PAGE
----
Wisdom Teeth Removal
Having Your Wisdom Teeth Pulled
During your initial consultation, we will take x-rays and use specialized imaging tools to get a clear picture of the positioning of your wisdom teeth.
Making Your Experience Great
We are commited to giving you a great experience! Thanks to rapidly advancing technology, new medicines, sterilization, infection control options, and anesthesia options our oral surgeons are able to perform the procedure in a way that promotes quicker healing, minimizes pain and maximizes comfort.
The Day of Your Procedure
Prior to your wisdom teeth removal surgery, we will send you home with very specific pre and post-surgical instructions so that you know what to expect.
A few key items:
- Don’t eat or drink the day of your procedure. (Pre-approved medications may be taken with a sip of water.)
- Anesthesia: Most people prefer to be sedated for the procedure; however, we do offer a variety of levels of anesthesia to accommodate personal preferences. We are trained and highly experienced with anesthesia to provide you with a safe and comfortable experience.
- Bring a Parent (or responsible adult): It is necessary that you bring a responsible adult with you to the office and that they remain with you throughout the day. We will not be able to release you alone.
- Medications: Make sure you have your pain medications (over the counter and prescription if necessary) ready to go for when the anesthesia starts to wear off at home.
- When You Get Home: You will feel sleepy for the remainder of the day. You may have numbness in the jaw (which shouldn’t be confused with nerve damage) and possibly a sensation of your gums feeling swollen and pulling away from your teeth – all of this is a normal part of the healing process.
- Foods: Specific instructions will be sent home with you regarding the reintroduction of foods. But, as a general rule, start with clear liquids and progress to other soft foods slowly. Avoid dairy products the first day, as they tend to interact with anesthesia, sometimes causing nausea.
- NO Straws: Throughout the healing period, you may not use straws (or tobacco). Using straws can dislodge the clot that is covering your extraction site, resulting in a very painful condition called “dry socket”.
Wisdom Teeth: The Procedure
The length of your surgery depends on a variety of factors including the level of impaction of your teeth and the number of teeth being removed. However, most wisdom teeth extractions can be performed in about an hour. During that time you will be kept comfortable with anesthesia.
Recovery from Wisdom Teeth Extraction
Post-op soreness can typically be managed with over-the-counter medications; however, all medication options will be discussed ahead of your surgery to ensure that you have adequate pain relief at home as the anesthesia wears off. Be sure to talk to your oral surgeon about any concerns you may have.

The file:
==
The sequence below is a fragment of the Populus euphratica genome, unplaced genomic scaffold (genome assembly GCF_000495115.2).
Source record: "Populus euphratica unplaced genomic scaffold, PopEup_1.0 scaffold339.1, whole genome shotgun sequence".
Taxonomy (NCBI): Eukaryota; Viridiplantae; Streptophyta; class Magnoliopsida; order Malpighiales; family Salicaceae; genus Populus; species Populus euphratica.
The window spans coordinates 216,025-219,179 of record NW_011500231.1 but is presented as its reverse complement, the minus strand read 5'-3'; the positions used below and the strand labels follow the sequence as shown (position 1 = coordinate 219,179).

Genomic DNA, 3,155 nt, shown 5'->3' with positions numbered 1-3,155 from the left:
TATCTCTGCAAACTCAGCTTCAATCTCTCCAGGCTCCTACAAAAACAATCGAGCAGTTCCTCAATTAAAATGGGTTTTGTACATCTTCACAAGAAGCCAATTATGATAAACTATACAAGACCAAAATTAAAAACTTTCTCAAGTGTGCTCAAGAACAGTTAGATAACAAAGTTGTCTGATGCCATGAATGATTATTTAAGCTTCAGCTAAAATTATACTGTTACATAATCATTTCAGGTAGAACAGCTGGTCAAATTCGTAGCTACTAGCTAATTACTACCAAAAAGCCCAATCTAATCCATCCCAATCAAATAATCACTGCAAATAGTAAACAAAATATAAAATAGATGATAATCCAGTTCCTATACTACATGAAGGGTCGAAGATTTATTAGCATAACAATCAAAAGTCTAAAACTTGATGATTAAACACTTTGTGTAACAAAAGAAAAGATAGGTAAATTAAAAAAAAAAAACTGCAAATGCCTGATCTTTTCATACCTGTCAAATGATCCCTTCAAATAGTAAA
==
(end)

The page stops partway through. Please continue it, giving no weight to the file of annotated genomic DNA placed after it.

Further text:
Wisdom Teeth Post surgery Complications
Complications following wisdom teeth removal are rare, and largely avoidable. However, if you suspect any of these complications, please call us for instructions:
The most common complication following a tooth extraction, “dry socket”, occurs when the blood clot in an extraction site becomes dislodged or never develops properly. This can happen for a variety of reasons, including smoking and straw use, improper home-care such as vigorous rinsing, and unknown infections. If you have symptoms of dry socket, please call our office immediately so that we can get you proper care and pain control. Dry socket symptoms typically appear several days after your surgery, and may include:
- Significant pain.
- Pain radiating to the ear, cheek, etc.
- Bad breath or unpleasant taste in the mouth.
- Visible bone or an empty-looking socket.
Signs of infection include fever, worsening pain and swelling.
Damage to Sensory Nerve:
It is normal to feel some numbness or tingling in the lower lip, chin or tongue following surgery. However, very rarely, sensory nerve damage occurs that causes the sensation to stay permanently. Having your wisdom teeth out early (before 18) lessens the likelihood that this condition will develop – another reason to take care of this important procedure during the teen years!
Because the upper wisdom teeth are so close to the sinus cavities, occasionally an opening appears between the sinuses and the mouth following extraction. This “hole” will usually close on its own, provided that you follow specific instructions (avoid blowing your nose, sneeze with your mouth open) to avoid a pressure buildup in the sinuses for a few days. Very rarely, we must perform an additional procedure to close the opening.
If you have any questions regarding your pre-operation, procedure, or post surgery, do not hesitate to contact our office. The more informed you are the more comfortable you will be. Together, you and our team of experts will give you the best experience.